DNA was isolated from three different clones from 1312-resistant, 1433-resistant, and wild-type parasites using standard procedures (16). Each DNA sample (6 μg per digestion) was digested with two different sets of restriction digestion enzymes (NsiI/EagI and NsiI/SacII) purchased from New England BioLabs. Digestions were designed using the gene coding for T. brucei methionyl-tRNA synthetase (Tb927.10.1500) and were performed in a 30-μl total volume according to the manufacturer's instructions. Each digest was separated on a standard 1% Tris-borate-EDTA (TBE) gel. The membranes were then probed and blotted as described previously (6).
DNA was isolated from three different clones from 1312-resistant, 1433-resistant, and wild-type parasites as described above. The gene coding for T. brucei methionyl-tRNA synthetase (Tb927.10.1500) was amplified from each DNA sample using primers 1 and 2 (see Table S1 in the supplemental material). The PCR products were purified using the Qiagen QIAquick PCR Purification Kit. Sequencing primers 3 through 12 (see Table S1 in the supplemental material) were then added to the cleaned PCR product according to the sequencing company's (GeneWiz) instructions. Sequencing chromatogram analysis was performed in ContigExpress.
Two-way comparisons were performed by unpaired t tests using Graphpad (San Diego, CA) Prism software.
T. brucei brucei strain 427 parasites were grown in culture with incrementally increasing concentrations of drugs (Fig. 2). The concentration of the indicated drug (eflornithine, pentamidine, 1312, or 1433) was doubled whenever the cells grew out as a robust population. Resistance to 32 times the baseline IC50 occurred most rapidly with eflornithine, appearing by ~50 days. The next fastest, 32×-pentamidine-resistant parasites, grew out at ~80 days. The MetRS inhibitor compound 1433 reached a level of 32 times the baseline IC50 by ~120 days. However, we were not able to induce a level of resistance to compound 1312 beyond 4 times the baseline IC50 even after 127 days of continuous culture. We even increased the culture volume from 5 ml to 50 ml beginning around day 100 to increase the probability that potentially rare events (e.g., mutations or gene duplications) might occur to give rise to resistance, but this did not result in populations with more than 4 times the baseline IC50.
Resistant parasites were cloned by limiting dilution, and three separate clones were tested for susceptibility to the other drugs used in these experiments (Fig. 3). The eflornithine-resistant clones were resistant only to eflornithine and were not resistant to pentamidine, 1312, or 1433. Similarly, the pentamidine-resistant clones were resistant only to pentamidine. However, the 1433-resistant clones showed cross-resistance to 1312 of the same magnitude as the resistance to 1433 (approximately 50 times the IC50 for the parent population). The 1312-resistant clones were also cross-resistant to 1433 at a level of ~5 times the IC50 for the parent population. Thus, the mechanism of resistance to the MetRS inhibitors appears to act similarly on the two structurally different compounds (1312 and 1433). Finally, neither the 1312-resistant clones nor the 1433-resistant clones were cross-resistant to either eflornithine or pentamidine.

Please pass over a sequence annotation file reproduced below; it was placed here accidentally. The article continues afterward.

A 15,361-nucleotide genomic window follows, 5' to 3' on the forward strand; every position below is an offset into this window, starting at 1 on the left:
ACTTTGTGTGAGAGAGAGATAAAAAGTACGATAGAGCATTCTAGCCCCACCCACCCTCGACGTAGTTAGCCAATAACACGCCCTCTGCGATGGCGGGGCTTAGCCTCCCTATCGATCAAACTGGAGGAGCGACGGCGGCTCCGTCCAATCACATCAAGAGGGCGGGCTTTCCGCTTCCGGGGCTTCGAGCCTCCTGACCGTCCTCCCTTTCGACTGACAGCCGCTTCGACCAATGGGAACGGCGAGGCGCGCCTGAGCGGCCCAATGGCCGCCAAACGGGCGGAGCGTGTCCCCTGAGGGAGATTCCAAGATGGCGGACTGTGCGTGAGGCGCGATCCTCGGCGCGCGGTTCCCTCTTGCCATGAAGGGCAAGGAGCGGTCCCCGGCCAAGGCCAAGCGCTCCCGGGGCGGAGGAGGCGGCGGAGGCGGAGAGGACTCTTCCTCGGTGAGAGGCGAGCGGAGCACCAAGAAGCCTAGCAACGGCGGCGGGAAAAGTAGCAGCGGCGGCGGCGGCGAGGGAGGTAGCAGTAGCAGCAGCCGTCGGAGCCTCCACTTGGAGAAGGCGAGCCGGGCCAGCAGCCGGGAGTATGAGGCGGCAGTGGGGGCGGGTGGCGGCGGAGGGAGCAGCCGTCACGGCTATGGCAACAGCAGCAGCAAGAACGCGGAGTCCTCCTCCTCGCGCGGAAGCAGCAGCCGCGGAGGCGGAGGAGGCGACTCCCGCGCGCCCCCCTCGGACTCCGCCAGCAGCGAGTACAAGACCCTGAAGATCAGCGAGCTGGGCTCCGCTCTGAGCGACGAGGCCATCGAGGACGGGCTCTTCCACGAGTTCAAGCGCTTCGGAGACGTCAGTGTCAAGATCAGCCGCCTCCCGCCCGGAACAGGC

Further studies were done with the 1433-resistant clones to determine if the changes resulting in resistance were associated with altered in vitro growth rates or virulence in vivo. The in vitro growth rate of 1433-resistant parasites was, in fact, diminished compared to that of clones from the parent population (Fig. 4). At 72 h, the cell density of 1433-resistant parasites was approximately half of that observed with clones from the parent strain. The calculated difference in doubling time was 6.7 h (parent strain) to 9.1 h (1433-resistant cells). The growth rate of the 1433-resistant clones was essentially the same whether they were grown with or without 1433 (1.9 μM) in the culture medium.
The ability of 1433-resistant parasites to produce parasitemia in mice was next analyzed for three separate clones. Each clone was injected into three individual mice and compared to three clones from the parental strain; thus, 18 mice were infected and monitored daily for parasitemia. The parental clones behaved fairly consistently, with parasitemia rising to high levels (>2 million parasites/ml blood) by 4 days postinfection (see Fig. 7A). All of these mice were sacrificed at day 3 or day 4 postinfection due to overwhelming parasitemia. In contrast, 7 of the 9 mice receiving 1433-resistant clones had undetectable or low levels of parasitemia for at least the first 10 days postinfection (see Fig. 7B). Interestingly, 2 of the mice infected with 1433-resistant clones displayed parasitemia levels of 25 to 50 million T. brucei parasites per ml at day 4 postinfection. Due to concerns that these mice might die before the next observation point in the morning, they were sacrificed, and the parasites were passed into new recipient mice at an inoculum of 2 × 104 (see Fig. 7C and andD).D). In these six mice, it can be seen that parasitemia occurred in 4 mice around day 7 or 8 but then diminished to nearly undetectable levels and remained low until the end of the observation period of 21 days (see Fig. 7D). In contrast, all the mice receiving the mouse-passaged parent clones (at 2 × 104) developed high parasitemia and required euthanasia when they became moribund (see Fig. 7C). In summary, the 1433-resistant clones had a moderately diminished growth rate in vitro and appeared to be attenuated, although not entirely, with respect to their ability to produce parasitemia in mice.
We were interested to see if the 1433-resistant clones that had been passaged through mice were still resistant to 1433. Specifically, parasites were collected after the second mouse passage, representing growth in the animal host for 8 total days with no exposure to 1433 or other drugs. IC50 curves showed that there was essentially no decrease in the level of resistance in parasite clones recovered from mice compared to their level of resistance prior to mouse infection (see Fig. S1 in the supplemental material).